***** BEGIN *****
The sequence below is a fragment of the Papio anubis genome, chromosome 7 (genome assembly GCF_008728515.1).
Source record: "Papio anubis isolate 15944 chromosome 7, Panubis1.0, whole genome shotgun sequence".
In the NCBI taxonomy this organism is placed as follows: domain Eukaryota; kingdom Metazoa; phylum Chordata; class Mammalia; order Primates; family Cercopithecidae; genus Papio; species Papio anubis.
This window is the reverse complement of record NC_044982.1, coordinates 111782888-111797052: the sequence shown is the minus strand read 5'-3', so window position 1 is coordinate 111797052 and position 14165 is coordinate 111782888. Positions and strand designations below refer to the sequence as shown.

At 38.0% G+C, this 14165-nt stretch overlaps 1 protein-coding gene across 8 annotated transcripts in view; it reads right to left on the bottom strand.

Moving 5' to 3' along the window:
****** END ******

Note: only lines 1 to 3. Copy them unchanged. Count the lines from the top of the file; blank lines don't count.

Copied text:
The sequence below is a fragment of the Papio anubis genome, chromosome 7 (genome assembly GCF_008728515.1).
Source record: "Papio anubis isolate 15944 chromosome 7, Panubis1.0, whole genome shotgun sequence".
In the NCBI taxonomy this organism is placed as follows: domain Eukaryota; kingdom Metazoa; phylum Chordata; class Mammalia; order Primates; family Cercopithecidae; genus Papio; species Papio anubis.